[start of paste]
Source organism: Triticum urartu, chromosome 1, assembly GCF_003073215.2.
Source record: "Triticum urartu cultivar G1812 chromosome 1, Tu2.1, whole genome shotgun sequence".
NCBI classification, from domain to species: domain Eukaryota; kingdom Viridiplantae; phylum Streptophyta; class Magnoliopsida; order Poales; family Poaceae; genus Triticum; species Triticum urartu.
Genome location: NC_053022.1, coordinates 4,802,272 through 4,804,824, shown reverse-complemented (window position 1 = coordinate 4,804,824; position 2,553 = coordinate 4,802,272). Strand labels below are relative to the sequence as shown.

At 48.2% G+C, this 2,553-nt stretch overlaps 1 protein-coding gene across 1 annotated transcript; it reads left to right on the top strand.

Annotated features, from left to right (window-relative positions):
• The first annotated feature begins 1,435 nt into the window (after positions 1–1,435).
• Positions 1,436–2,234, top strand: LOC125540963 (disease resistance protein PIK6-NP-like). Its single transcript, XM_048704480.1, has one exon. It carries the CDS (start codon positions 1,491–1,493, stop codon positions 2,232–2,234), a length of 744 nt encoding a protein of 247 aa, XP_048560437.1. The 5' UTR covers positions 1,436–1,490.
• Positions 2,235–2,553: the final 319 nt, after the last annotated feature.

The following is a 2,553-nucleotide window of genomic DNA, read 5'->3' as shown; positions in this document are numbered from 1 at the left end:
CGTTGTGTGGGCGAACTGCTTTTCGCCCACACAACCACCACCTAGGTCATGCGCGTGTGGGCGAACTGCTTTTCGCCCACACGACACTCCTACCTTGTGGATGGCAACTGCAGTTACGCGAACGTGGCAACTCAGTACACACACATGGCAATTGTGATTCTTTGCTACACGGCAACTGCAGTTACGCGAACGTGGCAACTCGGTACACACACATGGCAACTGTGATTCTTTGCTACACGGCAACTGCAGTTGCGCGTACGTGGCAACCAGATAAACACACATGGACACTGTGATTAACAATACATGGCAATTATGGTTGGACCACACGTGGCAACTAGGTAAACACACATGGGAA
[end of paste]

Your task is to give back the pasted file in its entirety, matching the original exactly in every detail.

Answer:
Source organism: Triticum urartu, chromosome 1, assembly GCF_003073215.2.
Source record: "Triticum urartu cultivar G1812 chromosome 1, Tu2.1, whole genome shotgun sequence".
NCBI classification, from domain to species: domain Eukaryota; kingdom Viridiplantae; phylum Streptophyta; class Magnoliopsida; order Poales; family Poaceae; genus Triticum; species Triticum urartu.
Genome location: NC_053022.1, coordinates 4,802,272 through 4,804,824, shown reverse-complemented (window position 1 = coordinate 4,804,824; position 2,553 = coordinate 4,802,272). Strand labels below are relative to the sequence as shown.

At 48.2% G+C, this 2,553-nt stretch overlaps 1 protein-coding gene across 1 annotated transcript; it reads left to right on the top strand.

Annotated features, from left to right (window-relative positions):
• The first annotated feature begins 1,435 nt into the window (after positions 1–1,435).
• Positions 1,436–2,234, top strand: LOC125540963 (disease resistance protein PIK6-NP-like). Its single transcript, XM_048704480.1, has one exon. It carries the CDS (start codon positions 1,491–1,493, stop codon positions 2,232–2,234), a length of 744 nt encoding a protein of 247 aa, XP_048560437.1. The 5' UTR covers positions 1,436–1,490.
• Positions 2,235–2,553: the final 319 nt, after the last annotated feature.

The following is a 2,553-nucleotide window of genomic DNA, read 5'->3' as shown; positions in this document are numbered from 1 at the left end:
CGTTGTGTGGGCGAACTGCTTTTCGCCCACACAACCACCACCTAGGTCATGCGCGTGTGGGCGAACTGCTTTTCGCCCACACGACACTCCTACCTTGTGGATGGCAACTGCAGTTACGCGAACGTGGCAACTCAGTACACACACATGGCAATTGTGATTCTTTGCTACACGGCAACTGCAGTTACGCGAACGTGGCAACTCGGTACACACACATGGCAACTGTGATTCTTTGCTACACGGCAACTGCAGTTGCGCGTACGTGGCAACCAGATAAACACACATGGACACTGTGATTAACAATACATGGCAATTATGGTTGGACCACACGTGGCAACTAGGTAAACACACATGGGAA